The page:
OTTAWA — The Honourable Lawrence Cannon, Minister of Transport, Infrastructure and Communities, today announced that the Government of Canada will fund up to one third of the cost of updating feasibility studies, including a passenger forecast study, for a high-speed rail service between Windsor, Ontario and Quebec City. The cost of the studies will be shared jointly with the Governments of Ontario and Quebec.
"This government is committed to examining alternatives that offer comfortable, faster and more reliable passenger rail services that will also contribute to reducing greenhouse gases and other emissions," said Minister Cannon.
Such studies would need to examine the environmental and economic business case for such a service. As well, there is a need to assess the opportunity for private sector participation in the development and implementation of such a concept, so that taxpayers do not have to shoulder the entire financial burden of such an initiative. From previous studies, there may be opportunities for a public-private partnership.
These studies will be in addition to the recent $700 million in funding provided to VIA Rail for its network and equipment, which will allow VIA to provide more frequent service at higher operating speed and improve its on-time performance in the Quebec City-Windsor corridor. Equally important, VIA's fleet refurbishment program will contribute to improving VIA's environmental performance through increased fuel efficiency and reduced greenhouse gas emissions. Once VIA's F-40 locomotive rebuild program is complete, VIA will have one of the most fuel efficient fleets of diesel locomotives of any rail passenger operator in North America.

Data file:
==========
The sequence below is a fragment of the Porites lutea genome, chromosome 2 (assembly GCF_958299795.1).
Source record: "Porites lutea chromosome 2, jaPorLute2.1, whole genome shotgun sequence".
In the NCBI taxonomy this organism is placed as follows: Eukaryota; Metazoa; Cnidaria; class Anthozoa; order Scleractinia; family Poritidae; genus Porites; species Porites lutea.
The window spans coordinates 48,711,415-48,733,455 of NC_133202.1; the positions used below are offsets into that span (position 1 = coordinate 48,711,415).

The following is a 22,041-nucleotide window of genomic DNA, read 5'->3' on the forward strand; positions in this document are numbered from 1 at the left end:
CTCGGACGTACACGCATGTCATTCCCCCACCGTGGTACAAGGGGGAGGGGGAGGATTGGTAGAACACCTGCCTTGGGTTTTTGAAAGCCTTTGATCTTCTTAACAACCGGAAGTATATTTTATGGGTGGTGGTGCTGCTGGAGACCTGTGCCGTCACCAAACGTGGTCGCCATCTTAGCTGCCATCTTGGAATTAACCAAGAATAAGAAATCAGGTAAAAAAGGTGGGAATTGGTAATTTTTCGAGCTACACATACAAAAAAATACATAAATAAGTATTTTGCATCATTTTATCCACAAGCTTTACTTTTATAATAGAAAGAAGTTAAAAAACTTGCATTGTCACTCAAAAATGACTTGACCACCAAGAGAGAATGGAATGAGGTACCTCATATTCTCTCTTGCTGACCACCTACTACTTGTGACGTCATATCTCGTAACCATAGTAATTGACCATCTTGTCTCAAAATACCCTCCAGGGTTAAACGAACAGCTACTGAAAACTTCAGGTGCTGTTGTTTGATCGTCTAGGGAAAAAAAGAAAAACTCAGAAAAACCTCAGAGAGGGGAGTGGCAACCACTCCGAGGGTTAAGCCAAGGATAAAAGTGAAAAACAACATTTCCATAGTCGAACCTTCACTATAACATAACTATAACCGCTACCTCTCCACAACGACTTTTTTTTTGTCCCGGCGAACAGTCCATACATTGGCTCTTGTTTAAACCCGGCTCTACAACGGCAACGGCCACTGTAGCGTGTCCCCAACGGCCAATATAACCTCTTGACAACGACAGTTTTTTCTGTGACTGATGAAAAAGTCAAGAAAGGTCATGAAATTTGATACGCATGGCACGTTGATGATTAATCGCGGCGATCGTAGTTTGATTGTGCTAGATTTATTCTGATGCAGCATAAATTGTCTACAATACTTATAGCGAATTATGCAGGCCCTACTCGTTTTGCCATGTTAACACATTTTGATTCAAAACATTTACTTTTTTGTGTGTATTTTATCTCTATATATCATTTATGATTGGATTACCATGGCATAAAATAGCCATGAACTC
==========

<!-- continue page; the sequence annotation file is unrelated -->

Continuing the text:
"In addition, I am calling on the Ontario and Quebec Governments to do their part by continuing to invest in public transit in their respective urban centres, to ease congestion and contribute to cleaner air for Canadians," added Minister Cannon.
"It is critical to note that Canada is just beginning to address priorities for sustainable public transit, particularly in large urban centres such as Vancouver, Calgary, Toronto, Ottawa-Gatineau, Montreal, and Quebec City. We must continue to support this effort by putting Canadian taxpayers' dollars to good use to ease congestion and clean the air we breathe," continued Minister Cannon.
The Government of Canada has recognized public transit as a funding priority through Building Canada, its $33-billion, seven-year, long-term infrastructure plan.